TIME espionage

How Real Is the Threat of a Cyberattack?

The threat of a state-sponsored cyberattack on the U.S. is inevitable and could potentially destabilize the global system

TIME editor-at-large Ian Bremmer explains how cyberattacks from state-sponsored hackers and terrorists pose a risk for the U.S. government and financial institutions. Hackers are able to uncover state secrets, trade information and technology ideas.

TIME Foreign Policy

Watch President Obama Speak About Fight Against ISIS

Due to speak from the Pentagon

President Obama visited the Pentagon Monday for a briefing on the fight against the Islamic State in Iraq and Syria (ISIS), as the U.S. attempts to reverse advances made by the Islamist group in recent weeks.

TIME El Salvador

Meet the Crocodile ‘Nanny’ Who Is Trying to Preserve the Species

The crocodile "nanny" acts as mother to newly hatched crocs

Rangers at the Barra de Santiago nature reserve in El Salvador are working hard to preserve the American crocodile, which is on the brink of extension in the area. In addition to doing educational outreach programs, Jose Antonio Villeda, a park ranger, has personally taken on the task of preserving the species by caring for baby crocodiles, AFP reports.

Villeda, known as a crocodile “nanny,” asks local residents to bring him crocodile eggs that they find, and then he takes care of them for 85 days until they hatch. He then raises the crocodiles for approximately two months.

“What is gratifying is that we now have a real crocodile population. We have gone from five to more than 200,” Villeda told AFP.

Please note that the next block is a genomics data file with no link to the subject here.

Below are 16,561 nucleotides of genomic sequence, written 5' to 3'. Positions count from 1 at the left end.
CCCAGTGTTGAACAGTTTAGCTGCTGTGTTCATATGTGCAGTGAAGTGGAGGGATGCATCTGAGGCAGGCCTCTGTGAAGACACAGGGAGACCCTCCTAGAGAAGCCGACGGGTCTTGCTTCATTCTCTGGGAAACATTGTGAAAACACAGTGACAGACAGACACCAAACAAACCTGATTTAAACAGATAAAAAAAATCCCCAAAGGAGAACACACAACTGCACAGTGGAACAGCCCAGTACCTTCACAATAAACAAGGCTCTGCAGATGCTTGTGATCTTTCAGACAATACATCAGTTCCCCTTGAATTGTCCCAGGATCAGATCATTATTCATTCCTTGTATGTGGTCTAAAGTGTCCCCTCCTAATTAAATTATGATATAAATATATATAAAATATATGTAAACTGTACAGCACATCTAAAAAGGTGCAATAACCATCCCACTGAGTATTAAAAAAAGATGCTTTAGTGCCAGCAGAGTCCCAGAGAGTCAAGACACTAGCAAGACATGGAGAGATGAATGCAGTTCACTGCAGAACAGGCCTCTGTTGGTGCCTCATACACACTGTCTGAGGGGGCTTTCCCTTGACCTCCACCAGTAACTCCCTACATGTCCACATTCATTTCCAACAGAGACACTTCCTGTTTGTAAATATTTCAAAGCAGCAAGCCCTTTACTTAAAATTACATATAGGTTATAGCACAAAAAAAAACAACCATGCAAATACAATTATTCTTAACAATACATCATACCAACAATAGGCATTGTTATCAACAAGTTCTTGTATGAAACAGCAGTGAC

The crocodile population in the area has significantly decreased as a result of hunting and egg consumption, prompting park rangers in the 1990s to begin monitoring crocodiles’ nests.

[AFP]

 

TIME States

Why This July 4th Will Be The Biggest One Yet

The numbers don't lie

As Americans prepare to toast the Founding Fathers and the spirit of 1776, the American Pyrotechnics Association has estimated that this year’s sales of sparklers, cones, fountains and other “backyard” fireworks could exceed $725 million, a record for this category of fireworks.

But that’s not the only dazzling number to expect for this July 4th. From purchasing 700 million pounds of chicken to spending $1 billion in beer, Americans will celebrate their independence on a larger scale than ever this year.

 

TIME Solutions That Matter

Graphene: The Material Of Tomorrow

Meet the wonder material that is one hundred thousandth of the thickness of a human hair, yet is a hundred times stronger than steel. Graphene has been called "the most exciting material of the 21st century," yet we have barely scratched the surface of what it is capable of doing

TIME Cuba

Watch President Obama Announce Cuba Embassy Opening

The U.S. and Cuba re-established diplomatic relations earlier this year

The United States and Cuba will open embassies in each other’s capital cities, formally rebuilding diplomatic relations for the first time since 1961

TIME White House

Watch a Mashup of President Obama Getting Heckled

"As a general rule, I am just fine with a few hecklers—but not when I’m up in the house"

President Obama is no stranger to hecklers.

But, every man has his limits. Watch the video above to see how the Commander-in-Chief has responded to various interruptions throughout his two terms in office.